Brain acetylcholinesterase, acid phosphatase, and 2',3'-cyclic nucleotide-3'-phosphohydrolase and plasma butyrylcholinesterase activities in hens treated with a single dermal neurotoxic dose of S,S,S-tri-n-butyl phosphorotrithioate.


Journal Article

The changes in brain acetylcholinesterase (AChE), acid phosphatase (APase), and 2',3'-cyclic nucleotide-3'-phosphohydrolase (CNP), and plasma butyrylcholinesterase (BuChE) activities were investigated in hens treated with a single, dermal dose (100-1000 mg/kg) of S,S,S-tri-n-butyl phosphorotrithioate (DEF). Three control groups consisted of hens left untreated, given a single, dermal dose of 500 mg/kg tri-o-cresyl phosphate (TOCP, positive control for organophophorous compound-induced delayed neurotoxicity), or 10 mg/kg O,O-diethyl O-4-nitrophenyl phosphorothioate (parathion, negative control). Brain AChE activity, determined 28 days after application, was significantly inhibited in hens given 500-1,000 mg/kg DEF and in TOCP- and parathion-treated hens. In contrast, brain APase and CNP activities were significantly higher in all treatments as compared with those of the untreated hens. Parathion, however, caused the least increase in these enzymatic activities as compared to DEF or TOCP. A single, dermal dose of DEF or TOCP also caused an initial decrease in plasma BuChE activity with maximum depression of enzymatic activity observed 1 to 7 days after administration. This decrease was dose dependent and the enzymatic activity showed partial recovery with time. Hens treated with single, dermal doses of DEF, ranging from 250 to 1000 mg/kg, developed ataxia which progressed to paralysis in some hens. Histopathologic examination revealed axon and myelin degeneration of the spinal cord and peripheral nerves of some hens. The severity and frequency of the neuropathologic lesions were dose dependent. Neurologic dysfunctions and neuropathologic lesions seen in DEF-treated hens were similar to those exhibited in TOCP-treated hens. While parathion produced acute cholinergic effects, it did not cause delayed neurotoxicity. The changes in brain and plasma enzymes are discussed in relation to their role in the pathogenesis of DEF-induced delayed neurotoxicity.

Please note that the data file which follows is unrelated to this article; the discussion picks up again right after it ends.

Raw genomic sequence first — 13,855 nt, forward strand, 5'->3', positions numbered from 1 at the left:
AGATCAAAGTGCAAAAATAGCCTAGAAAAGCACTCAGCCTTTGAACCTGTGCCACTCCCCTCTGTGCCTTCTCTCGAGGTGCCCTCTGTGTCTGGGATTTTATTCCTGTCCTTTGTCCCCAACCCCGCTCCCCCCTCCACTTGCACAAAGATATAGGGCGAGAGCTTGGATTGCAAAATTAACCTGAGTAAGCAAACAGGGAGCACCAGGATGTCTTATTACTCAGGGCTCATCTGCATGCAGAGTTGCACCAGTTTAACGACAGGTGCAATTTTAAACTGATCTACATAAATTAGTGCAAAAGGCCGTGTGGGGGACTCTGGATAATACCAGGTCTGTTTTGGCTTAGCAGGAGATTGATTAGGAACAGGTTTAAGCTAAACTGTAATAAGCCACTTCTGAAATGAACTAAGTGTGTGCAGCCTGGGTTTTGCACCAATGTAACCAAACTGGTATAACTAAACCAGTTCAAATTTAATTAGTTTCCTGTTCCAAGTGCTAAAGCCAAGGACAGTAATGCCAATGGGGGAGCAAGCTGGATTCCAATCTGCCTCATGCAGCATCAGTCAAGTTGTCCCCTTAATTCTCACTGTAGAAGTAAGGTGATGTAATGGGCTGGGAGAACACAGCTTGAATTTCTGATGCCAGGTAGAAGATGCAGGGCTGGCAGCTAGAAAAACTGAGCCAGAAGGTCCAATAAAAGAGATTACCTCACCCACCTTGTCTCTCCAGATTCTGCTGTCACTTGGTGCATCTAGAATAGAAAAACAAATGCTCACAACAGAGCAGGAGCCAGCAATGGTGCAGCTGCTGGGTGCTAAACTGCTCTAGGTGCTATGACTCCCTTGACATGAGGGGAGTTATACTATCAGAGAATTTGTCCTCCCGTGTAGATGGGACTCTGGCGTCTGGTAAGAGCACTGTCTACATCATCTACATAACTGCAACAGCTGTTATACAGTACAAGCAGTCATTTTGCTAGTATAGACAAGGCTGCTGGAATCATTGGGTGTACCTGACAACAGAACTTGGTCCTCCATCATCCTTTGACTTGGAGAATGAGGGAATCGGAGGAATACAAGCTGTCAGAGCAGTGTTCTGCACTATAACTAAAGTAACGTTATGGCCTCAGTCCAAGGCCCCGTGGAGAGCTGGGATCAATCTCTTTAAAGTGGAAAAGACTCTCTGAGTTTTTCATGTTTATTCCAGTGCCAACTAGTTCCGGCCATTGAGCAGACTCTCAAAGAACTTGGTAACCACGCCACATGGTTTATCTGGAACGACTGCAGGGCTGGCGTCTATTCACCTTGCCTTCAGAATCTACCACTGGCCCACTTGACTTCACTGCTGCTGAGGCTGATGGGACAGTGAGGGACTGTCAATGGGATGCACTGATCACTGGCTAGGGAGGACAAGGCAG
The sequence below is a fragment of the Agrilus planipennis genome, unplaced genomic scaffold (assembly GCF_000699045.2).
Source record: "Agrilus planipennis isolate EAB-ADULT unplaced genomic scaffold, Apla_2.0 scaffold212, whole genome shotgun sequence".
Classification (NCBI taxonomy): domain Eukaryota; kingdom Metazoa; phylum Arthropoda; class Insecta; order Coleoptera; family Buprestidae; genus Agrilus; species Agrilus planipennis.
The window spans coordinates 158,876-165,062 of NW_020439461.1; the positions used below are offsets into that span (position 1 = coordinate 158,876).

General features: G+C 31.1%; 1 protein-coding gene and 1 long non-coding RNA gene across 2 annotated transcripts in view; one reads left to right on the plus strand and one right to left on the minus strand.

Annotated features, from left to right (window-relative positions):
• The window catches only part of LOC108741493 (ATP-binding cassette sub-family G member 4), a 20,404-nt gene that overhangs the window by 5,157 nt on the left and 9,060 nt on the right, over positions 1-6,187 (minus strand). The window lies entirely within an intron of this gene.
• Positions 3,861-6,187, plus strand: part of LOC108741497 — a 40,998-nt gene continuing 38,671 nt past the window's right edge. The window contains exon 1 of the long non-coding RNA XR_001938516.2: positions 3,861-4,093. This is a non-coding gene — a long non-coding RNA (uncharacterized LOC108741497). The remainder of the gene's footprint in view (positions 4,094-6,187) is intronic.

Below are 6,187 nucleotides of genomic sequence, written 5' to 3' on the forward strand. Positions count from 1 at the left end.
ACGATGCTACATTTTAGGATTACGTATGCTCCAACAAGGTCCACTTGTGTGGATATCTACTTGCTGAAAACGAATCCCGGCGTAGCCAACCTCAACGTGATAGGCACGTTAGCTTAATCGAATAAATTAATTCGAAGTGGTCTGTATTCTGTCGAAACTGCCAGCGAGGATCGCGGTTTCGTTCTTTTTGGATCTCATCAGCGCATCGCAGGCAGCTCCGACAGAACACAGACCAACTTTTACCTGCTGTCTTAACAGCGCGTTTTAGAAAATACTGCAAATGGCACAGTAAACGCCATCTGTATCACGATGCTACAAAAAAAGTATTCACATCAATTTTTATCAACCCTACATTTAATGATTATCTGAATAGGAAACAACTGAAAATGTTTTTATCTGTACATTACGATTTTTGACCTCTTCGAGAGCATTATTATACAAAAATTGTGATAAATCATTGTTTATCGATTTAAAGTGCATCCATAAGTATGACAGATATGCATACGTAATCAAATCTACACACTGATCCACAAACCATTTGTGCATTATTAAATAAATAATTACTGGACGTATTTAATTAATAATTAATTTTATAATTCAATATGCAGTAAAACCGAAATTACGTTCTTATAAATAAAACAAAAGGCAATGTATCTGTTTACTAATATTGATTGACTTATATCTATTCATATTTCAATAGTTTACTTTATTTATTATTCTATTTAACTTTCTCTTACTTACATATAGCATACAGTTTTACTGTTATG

Full Text

Duke Authors

Cited Authors

  • Abou-Donia, MB; Abdo, KM; Timmons, PR; Proctor, JE

Published Date

  • March 15, 1986

Published In

Volume / Issue

  • 82 / 3

Start / End Page

  • 461 - 473

PubMed ID

  • 3952729

Pubmed Central ID

  • 3952729

International Standard Serial Number (ISSN)

  • 0041-008X

Digital Object Identifier (DOI)

  • 10.1016/0041-008x(86)90281-4


  • eng

Conference Location

  • United States